We have to keep in mind that there are two countries being covered at the session this time: Venezuela and Nicaragua. These countries are already facing certain sanctions from certain member states of the Human Rights Council. We shouldn’t take it lightly. With the pandemic and our current economic situation, we have to keep as many friends as possible.
Do you feel Sri Lanka has made progress in fulfilling its human rights commitments?
We had six months to achieve certain things by ourselves without any assistance from anybody. However, my question is, have we demonstrated a shift in attitude in any way? For instance, take the presidential pardon mechanism. Although the Government released individuals who were held for many years under the Prevention of Terrorism Act (PTA) without being charged, it also pardoned a convicted murderer. Soon after, he was even appointed to a government position. This situation explains that our political system is interfering with the judicial system.
Let us also consider the Presidential Commission of Inquiry (PCoI) on Political Victimisation. In the context of human rights, that process too interferes with the Judiciary. However, when we sent the preparations report for the UNHRC sessions, we mentioned the above PCoI as a plus factor of our human rights commitments.
As another plus factor, the Government mentioned the continuation of the Office on Missing Persons (OMP) but left out that the present Chairman of the OMP is the same person who chaired the PCoI on Political Victimisation. So again, though we have an OMP, it is of no use.
Recently, on the International Day of the Victims of Enforced Disappearances (30 August), in many villages, families who just attempted to light a lamp or remember their loved ones were beaten up, and some of them were arrested by the authorities. So, we can’t really say that we have an OMP when our authorities are not allowing the families of the disappeared to even remember their loved ones.
More recently, during the last two weeks, numerous arrests, detentions, and beatings were carried out by the Police in the North and East. The victims also reported the lack of an investigative mechanism.
We seem to be running into the same problem highlighted by the UNHRC Resolution in March.
One of the concerns in the High Commissioner’s report is about unequal treatment of minorities – and now we see that many minorities are being beaten up for supposedly violating the quarantine regulations.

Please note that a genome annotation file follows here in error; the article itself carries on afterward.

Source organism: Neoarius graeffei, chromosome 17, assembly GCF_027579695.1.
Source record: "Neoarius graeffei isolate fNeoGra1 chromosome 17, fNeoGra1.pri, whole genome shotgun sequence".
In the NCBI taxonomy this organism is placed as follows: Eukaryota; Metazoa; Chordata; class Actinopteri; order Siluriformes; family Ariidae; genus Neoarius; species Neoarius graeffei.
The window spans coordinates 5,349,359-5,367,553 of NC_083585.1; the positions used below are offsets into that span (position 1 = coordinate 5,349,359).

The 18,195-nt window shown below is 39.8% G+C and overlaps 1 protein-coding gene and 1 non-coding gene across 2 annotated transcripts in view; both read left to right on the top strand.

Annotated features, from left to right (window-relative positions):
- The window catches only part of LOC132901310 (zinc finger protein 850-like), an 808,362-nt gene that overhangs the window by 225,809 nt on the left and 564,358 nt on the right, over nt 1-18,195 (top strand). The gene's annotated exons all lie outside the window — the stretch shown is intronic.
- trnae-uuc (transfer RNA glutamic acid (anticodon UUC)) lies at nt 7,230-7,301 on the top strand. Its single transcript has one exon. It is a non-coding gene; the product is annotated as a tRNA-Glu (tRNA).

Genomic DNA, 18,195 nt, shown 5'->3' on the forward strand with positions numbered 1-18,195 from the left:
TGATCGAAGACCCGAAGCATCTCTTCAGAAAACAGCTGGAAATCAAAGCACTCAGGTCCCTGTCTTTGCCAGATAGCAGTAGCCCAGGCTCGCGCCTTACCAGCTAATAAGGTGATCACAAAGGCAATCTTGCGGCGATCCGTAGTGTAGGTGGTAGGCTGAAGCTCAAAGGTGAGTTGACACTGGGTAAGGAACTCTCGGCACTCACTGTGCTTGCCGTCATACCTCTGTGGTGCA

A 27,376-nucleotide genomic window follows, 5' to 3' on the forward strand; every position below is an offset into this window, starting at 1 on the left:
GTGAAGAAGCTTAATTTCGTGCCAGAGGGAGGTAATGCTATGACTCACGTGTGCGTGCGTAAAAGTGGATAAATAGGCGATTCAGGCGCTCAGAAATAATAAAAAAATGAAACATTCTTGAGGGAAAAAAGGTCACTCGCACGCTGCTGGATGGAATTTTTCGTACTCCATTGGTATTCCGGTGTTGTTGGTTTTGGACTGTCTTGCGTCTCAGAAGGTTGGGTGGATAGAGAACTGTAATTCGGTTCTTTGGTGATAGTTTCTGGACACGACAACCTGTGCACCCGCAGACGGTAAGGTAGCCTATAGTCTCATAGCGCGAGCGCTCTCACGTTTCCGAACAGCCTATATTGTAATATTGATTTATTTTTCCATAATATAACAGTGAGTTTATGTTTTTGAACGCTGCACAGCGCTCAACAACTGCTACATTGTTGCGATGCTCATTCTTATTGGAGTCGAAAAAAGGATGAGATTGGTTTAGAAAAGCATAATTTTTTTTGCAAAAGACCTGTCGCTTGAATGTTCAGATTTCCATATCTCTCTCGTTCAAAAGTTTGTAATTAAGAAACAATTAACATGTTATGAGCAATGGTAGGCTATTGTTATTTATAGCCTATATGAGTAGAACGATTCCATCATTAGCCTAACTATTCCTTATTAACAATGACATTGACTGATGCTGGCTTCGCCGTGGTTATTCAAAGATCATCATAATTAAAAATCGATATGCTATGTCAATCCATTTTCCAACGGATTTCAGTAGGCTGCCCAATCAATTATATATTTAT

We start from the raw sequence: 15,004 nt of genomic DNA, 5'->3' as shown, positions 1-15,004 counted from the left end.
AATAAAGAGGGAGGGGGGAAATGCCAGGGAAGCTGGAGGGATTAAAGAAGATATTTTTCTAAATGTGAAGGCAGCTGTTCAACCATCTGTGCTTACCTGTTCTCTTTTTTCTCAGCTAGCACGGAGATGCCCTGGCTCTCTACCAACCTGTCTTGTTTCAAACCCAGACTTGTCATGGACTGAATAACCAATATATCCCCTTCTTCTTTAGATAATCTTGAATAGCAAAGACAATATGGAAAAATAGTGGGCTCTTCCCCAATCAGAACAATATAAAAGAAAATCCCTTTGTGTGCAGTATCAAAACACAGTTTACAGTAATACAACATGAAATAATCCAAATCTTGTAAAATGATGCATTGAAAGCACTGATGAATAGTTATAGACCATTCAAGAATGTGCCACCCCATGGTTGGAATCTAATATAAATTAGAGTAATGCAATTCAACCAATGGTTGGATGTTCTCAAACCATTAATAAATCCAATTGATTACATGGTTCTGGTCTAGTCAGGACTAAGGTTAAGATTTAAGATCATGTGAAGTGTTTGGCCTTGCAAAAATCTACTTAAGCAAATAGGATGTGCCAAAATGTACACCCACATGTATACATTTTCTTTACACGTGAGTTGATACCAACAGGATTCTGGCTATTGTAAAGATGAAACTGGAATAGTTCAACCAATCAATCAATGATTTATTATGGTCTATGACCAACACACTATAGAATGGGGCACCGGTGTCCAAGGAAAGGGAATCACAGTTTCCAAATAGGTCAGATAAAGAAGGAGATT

One aspect in which we have made progress during the last few months is in the amendments to the Muslim Marriage and Divorce Act (MMDA). However, it has not yet been presented in Parliament as a bill.
Are the processes that were launched during your time in the HRCSL being continued?
They haven’t halted anything, but the focus keeps shifting. I think the HRC operates differently; there are commissioners as well as officers and they keep following up on these inquiries and processes.
There have been concerns raised by various quarters in the country over the alleged abuse of human rights in the form of suppression of rights/freedoms and arbitrary detentions. How do you view this?
We are going through a pandemic, and we have provisions to manage the spread of the pandemic. Some time ago, when we were at the HRC, we made some observations on how that can be done. However, what we are seeing currently is an endless process of not recognising the legal basis for controlling the spread of the pandemic. That is one of the problems.
Another matter is the unequal application of these rules. Poor people are constantly being arrested; Tamils and Muslims in the North and East are being tortured for supposedly breaking the quarantine regulations. However, we don’t see the same happening with rich people, famous people, or people in the South. When it comes to travel restrictions, it is far more operational in Mannar than in Matara.